Cyber operations during armed conflicts

11 October 2021

The use of cyber operations as means or methods of warfare in armed conflicts poses a real risk of harm to civilians. It is thus essential to understand how international humanitarian law protects civilians, civilian infrastructure, and civilian data against cyber harm.

Today, the use of cyber operations during armed conflicts is a reality. While only a few states have publicly acknowledged using such operations, an increasing number of states are developing military cyber capabilities, and their use is likely to increase in future.

The international community recognises that just as any other means and methods of warfare, cyber operations may seriously affect civilian infrastructure and thus result in devastating humanitarian consequences.

There is a real risk that cyber tools – either deliberately or by mistake – may cause large-scale and diverse effects on critical civilian infrastructures, such as essential industries, telecommunications, transport, governmental, and financial systems.

Cyber operations conducted over recent years – primarily outside armed conflicts – have shown that malware can spread instantly around the globe and affect civilian infrastructure and the provision of essential services.

The increasing use of military cyber capabilities and the related humanitarian concerns underscore the importance of reaching shared understandings on the legal constraints that apply to the use of cyber operations during armed conflicts.

The principal body of law that governs the use of such operations during armed conflicts is international humanitarian law. States have formulated its rules in such ways that they apply – in the words of the International Court of Justice – to all forms of warfare and to all kinds of weapons, including those of the future.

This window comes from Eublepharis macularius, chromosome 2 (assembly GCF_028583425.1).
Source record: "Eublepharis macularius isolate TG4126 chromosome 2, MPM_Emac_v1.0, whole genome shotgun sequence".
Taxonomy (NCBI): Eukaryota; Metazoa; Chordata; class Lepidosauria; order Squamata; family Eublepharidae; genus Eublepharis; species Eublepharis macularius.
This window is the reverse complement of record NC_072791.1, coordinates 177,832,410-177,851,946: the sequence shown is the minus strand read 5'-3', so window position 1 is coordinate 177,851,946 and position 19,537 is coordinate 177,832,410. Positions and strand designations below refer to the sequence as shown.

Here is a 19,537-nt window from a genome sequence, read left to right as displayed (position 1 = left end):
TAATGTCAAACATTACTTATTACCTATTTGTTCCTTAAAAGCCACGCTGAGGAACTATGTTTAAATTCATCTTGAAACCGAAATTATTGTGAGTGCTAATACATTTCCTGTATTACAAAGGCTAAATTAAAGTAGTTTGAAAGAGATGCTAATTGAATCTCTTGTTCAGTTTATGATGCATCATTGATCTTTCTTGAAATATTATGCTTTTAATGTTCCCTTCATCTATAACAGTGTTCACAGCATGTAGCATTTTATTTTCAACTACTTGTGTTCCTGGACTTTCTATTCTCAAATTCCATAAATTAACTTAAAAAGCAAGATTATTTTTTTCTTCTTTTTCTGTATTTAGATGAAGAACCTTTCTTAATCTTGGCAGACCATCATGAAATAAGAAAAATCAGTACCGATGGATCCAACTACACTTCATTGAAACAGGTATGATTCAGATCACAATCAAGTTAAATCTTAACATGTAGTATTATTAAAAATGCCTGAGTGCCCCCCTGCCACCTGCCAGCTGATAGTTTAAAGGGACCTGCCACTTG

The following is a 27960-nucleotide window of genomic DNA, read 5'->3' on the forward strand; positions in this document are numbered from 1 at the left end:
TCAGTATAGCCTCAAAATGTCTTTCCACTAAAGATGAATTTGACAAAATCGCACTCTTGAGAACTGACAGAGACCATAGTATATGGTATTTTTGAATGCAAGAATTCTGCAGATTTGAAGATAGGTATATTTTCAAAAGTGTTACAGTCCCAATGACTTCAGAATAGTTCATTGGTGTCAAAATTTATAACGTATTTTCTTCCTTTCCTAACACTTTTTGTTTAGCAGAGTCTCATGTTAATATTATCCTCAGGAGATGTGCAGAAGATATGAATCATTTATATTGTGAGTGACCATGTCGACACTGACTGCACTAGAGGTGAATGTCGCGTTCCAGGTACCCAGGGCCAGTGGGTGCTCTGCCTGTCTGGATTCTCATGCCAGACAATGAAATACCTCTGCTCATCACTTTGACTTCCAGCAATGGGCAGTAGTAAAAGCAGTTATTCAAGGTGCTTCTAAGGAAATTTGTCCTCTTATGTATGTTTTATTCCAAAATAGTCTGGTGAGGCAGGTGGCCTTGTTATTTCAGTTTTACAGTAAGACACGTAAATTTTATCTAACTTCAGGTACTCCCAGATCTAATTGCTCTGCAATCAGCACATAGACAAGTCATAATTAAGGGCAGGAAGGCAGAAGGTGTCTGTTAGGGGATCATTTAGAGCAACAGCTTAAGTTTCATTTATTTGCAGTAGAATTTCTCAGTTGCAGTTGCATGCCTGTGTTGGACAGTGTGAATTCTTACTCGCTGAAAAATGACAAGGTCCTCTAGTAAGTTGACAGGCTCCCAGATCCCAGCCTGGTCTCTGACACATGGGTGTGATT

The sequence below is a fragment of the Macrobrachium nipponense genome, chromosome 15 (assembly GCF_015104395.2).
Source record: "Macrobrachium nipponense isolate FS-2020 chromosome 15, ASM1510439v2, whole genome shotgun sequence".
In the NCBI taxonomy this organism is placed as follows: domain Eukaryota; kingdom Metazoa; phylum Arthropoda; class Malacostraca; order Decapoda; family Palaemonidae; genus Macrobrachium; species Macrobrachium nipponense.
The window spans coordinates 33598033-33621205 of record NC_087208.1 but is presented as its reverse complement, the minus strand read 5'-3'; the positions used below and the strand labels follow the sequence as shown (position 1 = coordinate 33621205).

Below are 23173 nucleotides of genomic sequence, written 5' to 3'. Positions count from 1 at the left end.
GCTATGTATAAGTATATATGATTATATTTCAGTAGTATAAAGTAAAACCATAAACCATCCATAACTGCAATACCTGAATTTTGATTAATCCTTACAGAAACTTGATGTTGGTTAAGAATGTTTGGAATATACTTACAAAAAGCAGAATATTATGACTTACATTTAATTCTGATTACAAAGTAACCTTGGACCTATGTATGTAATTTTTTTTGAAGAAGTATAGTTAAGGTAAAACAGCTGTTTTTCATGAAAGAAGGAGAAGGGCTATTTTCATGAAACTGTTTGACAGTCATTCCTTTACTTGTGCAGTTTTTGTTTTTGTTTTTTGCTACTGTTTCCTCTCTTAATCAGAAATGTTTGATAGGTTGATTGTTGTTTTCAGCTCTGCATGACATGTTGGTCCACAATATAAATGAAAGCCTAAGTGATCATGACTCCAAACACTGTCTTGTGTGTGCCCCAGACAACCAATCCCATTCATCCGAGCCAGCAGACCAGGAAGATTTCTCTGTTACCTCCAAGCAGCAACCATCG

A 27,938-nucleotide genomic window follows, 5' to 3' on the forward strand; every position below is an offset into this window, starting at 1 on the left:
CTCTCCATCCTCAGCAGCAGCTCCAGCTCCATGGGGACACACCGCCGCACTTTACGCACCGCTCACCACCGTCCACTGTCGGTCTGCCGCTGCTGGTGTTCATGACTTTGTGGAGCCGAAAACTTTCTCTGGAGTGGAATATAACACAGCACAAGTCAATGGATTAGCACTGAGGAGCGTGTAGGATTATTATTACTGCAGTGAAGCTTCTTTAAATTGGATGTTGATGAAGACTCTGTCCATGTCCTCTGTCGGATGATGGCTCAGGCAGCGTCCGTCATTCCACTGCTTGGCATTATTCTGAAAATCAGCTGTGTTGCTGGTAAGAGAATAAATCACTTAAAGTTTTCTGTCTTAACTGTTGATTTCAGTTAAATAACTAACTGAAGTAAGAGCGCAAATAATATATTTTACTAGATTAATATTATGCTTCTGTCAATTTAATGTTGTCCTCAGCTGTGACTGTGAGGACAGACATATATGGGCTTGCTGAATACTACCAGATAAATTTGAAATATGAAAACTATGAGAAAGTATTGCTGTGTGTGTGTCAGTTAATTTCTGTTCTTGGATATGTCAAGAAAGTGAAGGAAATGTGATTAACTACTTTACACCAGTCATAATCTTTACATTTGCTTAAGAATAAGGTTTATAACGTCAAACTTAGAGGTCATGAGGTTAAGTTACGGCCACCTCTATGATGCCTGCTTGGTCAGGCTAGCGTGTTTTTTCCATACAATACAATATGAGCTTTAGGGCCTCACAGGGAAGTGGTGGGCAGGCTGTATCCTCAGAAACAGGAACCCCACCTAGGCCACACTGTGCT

The basic rules are straightforward: targeting civilians and civilian objects is forbidden; indiscriminate weapons and attacks must not be used; disproportionate attacks are prohibited; medical services must be respected and protected. These and many other rules apply in cyberspace and must be respected.

Other questions remain in need of further clarification. These include, for instance, whether civilian data enjoys the same protection as civilian objects, or whether cyber operations that disrupt systems without causing physical damage amount to attacks as defined in international humanitarian law.

The ICRC welcomes the increasing international attention to the potential human cost of cyber operations and the applicable international legal framework. Considering how rapidly societies are digitizing, it is critical that international humanitarian law be interpreted and applied in a way that protects the digital means and tools that populations rely on in every aspect of their lives, just as it protects physical objects.